Letter: Casey project will restrict access, boost pollution

December 21, 2012
By

I’ve lived in Jamaica Plain for 26 years and never owned a car. And I’m for a bridge to replace the Casey Overpass.

A six-lane, street-level highway running across South Street at Forest Hills will not only restrict our access to the Orange Line and Roslindale, but will make it impossible for anyone who walks slowly (baby-strollers, asthmatics, those who use a cane) to cross in one traffic light cycle’s time. We’ll also have to breathe in the extra exhaust from idling vehicles that are waiting at the additional lights. Adding to the pollution will be the many “bow-tie” U-turns the street-level designers hope will avoid gridlock, but which will definitely add to the time and gas used by much of the traffic.

A few years ago, I participated in the Route 39 bus citizens advisory group. There was intense debate about every change proposed to each and every bus stop. That group was not consulted about the radical changes now planned to the 39 bus route by MassDOT’s Design Advisory Group.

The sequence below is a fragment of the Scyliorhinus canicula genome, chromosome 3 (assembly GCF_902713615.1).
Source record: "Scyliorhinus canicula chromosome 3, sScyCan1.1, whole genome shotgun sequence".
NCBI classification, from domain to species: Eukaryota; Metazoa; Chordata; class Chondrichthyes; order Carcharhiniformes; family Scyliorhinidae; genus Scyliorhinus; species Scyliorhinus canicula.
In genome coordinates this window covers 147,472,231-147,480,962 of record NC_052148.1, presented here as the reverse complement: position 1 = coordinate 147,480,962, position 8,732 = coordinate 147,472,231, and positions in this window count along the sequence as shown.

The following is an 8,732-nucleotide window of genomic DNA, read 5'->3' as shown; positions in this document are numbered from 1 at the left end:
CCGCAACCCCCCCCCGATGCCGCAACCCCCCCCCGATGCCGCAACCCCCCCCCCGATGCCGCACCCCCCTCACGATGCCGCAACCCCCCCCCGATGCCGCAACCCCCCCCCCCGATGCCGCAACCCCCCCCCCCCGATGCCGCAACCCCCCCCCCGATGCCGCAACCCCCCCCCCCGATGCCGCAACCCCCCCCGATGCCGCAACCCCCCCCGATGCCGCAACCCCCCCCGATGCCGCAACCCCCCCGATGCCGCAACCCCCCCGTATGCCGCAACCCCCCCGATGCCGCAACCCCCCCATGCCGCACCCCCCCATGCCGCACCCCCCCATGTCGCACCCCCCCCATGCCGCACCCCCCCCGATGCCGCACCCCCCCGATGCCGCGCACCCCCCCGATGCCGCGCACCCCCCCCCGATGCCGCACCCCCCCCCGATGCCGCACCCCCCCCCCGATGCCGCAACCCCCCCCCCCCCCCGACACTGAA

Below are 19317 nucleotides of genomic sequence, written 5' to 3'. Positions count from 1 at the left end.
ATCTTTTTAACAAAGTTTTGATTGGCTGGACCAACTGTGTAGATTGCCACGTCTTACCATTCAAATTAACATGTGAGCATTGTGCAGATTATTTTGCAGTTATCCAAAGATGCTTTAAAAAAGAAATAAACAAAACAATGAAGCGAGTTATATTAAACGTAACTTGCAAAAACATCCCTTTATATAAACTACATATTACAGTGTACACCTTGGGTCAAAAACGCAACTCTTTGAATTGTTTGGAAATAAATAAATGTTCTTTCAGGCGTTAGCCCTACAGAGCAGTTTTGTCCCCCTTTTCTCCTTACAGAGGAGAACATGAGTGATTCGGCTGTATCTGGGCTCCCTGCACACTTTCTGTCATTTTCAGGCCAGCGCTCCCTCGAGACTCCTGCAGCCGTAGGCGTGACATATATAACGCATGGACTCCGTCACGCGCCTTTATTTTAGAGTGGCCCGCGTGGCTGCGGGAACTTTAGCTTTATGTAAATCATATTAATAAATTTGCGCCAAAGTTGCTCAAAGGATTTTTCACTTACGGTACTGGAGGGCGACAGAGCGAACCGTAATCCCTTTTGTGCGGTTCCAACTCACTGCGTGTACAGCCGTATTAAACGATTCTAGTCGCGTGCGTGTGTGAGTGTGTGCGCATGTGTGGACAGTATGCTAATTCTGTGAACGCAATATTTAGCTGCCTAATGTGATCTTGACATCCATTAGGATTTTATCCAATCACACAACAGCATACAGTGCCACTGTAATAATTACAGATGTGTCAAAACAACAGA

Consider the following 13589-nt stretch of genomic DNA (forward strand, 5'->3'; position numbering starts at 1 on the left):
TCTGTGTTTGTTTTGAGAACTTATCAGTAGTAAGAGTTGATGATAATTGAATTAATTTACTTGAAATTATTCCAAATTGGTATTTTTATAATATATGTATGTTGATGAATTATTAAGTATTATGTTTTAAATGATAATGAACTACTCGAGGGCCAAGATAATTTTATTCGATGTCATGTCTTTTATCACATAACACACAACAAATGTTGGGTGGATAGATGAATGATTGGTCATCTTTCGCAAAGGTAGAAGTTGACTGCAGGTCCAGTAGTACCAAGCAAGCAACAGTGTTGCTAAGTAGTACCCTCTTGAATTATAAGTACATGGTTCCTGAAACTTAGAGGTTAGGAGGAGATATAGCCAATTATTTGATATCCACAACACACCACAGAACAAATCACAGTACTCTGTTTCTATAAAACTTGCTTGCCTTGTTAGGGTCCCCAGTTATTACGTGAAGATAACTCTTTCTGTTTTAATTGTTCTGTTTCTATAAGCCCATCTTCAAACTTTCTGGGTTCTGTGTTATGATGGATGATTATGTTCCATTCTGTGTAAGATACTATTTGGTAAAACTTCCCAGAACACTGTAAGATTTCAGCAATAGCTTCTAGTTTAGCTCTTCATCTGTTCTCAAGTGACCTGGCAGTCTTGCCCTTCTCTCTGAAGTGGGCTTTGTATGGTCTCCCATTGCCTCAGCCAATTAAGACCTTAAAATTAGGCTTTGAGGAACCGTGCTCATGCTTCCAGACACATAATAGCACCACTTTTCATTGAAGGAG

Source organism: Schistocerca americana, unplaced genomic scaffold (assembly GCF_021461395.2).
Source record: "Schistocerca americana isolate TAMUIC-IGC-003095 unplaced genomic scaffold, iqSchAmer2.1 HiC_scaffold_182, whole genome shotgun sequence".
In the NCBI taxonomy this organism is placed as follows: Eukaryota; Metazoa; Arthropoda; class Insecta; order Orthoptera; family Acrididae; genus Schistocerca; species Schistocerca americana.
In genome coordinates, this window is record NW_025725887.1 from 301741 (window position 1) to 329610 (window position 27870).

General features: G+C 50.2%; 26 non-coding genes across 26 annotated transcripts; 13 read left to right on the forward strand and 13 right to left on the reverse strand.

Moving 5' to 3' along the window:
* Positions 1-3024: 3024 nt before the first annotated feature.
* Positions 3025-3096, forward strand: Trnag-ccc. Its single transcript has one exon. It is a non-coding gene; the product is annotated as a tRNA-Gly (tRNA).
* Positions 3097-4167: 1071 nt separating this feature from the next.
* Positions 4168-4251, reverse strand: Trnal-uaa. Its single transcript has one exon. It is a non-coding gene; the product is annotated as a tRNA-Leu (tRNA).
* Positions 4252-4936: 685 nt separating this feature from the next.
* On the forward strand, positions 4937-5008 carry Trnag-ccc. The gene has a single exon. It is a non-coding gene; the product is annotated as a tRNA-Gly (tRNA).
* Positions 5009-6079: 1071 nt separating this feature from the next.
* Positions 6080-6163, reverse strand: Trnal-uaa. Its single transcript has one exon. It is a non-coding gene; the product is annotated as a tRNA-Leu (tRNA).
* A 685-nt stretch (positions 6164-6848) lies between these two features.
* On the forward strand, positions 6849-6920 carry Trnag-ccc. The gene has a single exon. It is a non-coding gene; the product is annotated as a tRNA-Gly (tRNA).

In fact, there has been little input from the people who will be most affected by MassDOT’s proposals: those who actually live here or use the bridge to commute.

Yes, the Casey Overpass is ugly and needs repairs. Let’s replace it with a smaller, attractive bridge. Because one thing is even uglier: a neighborhood so snarled by gridlock that cars will cut through our smaller streets to avoid the snail’s pace of the street-level highway.

If JP had not been vocal 40 years ago and refused to accept the recommendations of the “experts,” we would now have I-95 cutting JP in half instead of the Southwest Corridor park. The fate of our neighborhood is once again threatened by bad traffic decisions. We must speak up.

Lynn McSweeney

Jamaica Plain

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